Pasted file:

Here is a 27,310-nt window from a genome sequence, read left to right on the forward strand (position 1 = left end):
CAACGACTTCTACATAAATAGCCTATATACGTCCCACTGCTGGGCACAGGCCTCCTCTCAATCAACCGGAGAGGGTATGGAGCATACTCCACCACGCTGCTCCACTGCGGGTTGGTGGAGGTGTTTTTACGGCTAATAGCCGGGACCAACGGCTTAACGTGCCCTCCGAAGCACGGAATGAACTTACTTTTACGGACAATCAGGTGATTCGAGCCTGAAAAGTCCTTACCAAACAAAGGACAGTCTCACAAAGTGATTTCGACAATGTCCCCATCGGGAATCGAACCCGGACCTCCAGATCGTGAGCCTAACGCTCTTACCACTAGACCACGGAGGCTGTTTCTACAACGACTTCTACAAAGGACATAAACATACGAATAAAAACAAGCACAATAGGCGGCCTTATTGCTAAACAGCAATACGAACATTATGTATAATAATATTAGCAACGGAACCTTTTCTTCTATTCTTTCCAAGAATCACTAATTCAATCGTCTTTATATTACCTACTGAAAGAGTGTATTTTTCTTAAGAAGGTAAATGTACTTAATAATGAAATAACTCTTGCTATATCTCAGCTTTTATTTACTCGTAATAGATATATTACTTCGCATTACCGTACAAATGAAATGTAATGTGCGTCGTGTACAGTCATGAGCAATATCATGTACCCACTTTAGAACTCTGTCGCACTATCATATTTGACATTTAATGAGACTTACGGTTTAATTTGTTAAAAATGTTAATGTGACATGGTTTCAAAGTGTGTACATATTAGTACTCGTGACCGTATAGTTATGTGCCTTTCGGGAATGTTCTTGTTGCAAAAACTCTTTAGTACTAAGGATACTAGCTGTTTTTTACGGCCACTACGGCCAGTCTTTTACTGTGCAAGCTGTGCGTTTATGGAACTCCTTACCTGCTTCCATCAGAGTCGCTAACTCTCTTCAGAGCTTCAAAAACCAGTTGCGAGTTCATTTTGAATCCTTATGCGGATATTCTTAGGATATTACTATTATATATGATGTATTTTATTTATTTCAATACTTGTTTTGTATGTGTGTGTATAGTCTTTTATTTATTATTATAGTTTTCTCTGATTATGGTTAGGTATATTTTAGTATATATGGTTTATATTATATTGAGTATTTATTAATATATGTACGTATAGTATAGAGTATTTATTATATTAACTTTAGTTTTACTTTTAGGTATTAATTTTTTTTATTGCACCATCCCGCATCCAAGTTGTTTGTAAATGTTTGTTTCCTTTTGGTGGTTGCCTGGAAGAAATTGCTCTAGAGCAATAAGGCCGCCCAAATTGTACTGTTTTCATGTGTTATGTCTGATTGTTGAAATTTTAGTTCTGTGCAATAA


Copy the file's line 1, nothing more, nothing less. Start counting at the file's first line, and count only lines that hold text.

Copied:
Here is a 27,310-nt window from a genome sequence, read left to right on the forward strand (position 1 = left end):